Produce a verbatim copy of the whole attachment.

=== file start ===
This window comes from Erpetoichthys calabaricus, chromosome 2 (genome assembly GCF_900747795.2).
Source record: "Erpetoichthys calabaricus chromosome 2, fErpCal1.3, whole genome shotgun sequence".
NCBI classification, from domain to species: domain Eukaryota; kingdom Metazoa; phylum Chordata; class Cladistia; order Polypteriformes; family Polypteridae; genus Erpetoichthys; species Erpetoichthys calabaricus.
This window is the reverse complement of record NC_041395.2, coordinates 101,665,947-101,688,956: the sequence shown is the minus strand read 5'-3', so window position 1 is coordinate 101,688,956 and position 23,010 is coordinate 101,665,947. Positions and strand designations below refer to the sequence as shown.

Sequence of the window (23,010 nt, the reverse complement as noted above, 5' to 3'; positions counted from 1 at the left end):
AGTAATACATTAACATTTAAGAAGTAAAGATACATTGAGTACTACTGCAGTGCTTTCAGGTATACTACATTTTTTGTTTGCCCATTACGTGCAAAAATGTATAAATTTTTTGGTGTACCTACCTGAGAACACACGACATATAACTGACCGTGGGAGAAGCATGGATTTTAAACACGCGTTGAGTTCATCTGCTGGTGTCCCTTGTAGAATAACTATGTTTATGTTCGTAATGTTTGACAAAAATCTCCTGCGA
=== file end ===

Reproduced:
This window comes from Erpetoichthys calabaricus, chromosome 2 (genome assembly GCF_900747795.2).
Source record: "Erpetoichthys calabaricus chromosome 2, fErpCal1.3, whole genome shotgun sequence".
NCBI classification, from domain to species: domain Eukaryota; kingdom Metazoa; phylum Chordata; class Cladistia; order Polypteriformes; family Polypteridae; genus Erpetoichthys; species Erpetoichthys calabaricus.
This window is the reverse complement of record NC_041395.2, coordinates 101,665,947-101,688,956: the sequence shown is the minus strand read 5'-3', so window position 1 is coordinate 101,688,956 and position 23,010 is coordinate 101,665,947. Positions and strand designations below refer to the sequence as shown.

Sequence of the window (23,010 nt, the reverse complement as noted above, 5' to 3'; positions counted from 1 at the left end):
AGTAATACATTAACATTTAAGAAGTAAAGATACATTGAGTACTACTGCAGTGCTTTCAGGTATACTACATTTTTTGTTTGCCCATTACGTGCAAAAATGTATAAATTTTTTGGTGTACCTACCTGAGAACACACGACATATAACTGACCGTGGGAGAAGCATGGATTTTAAACACGCGTTGAGTTCATCTGCTGGTGTCCCTTGTAGAATAACTATGTTTATGTTCGTAATGTTTGACAAAAATCTCCTGCGA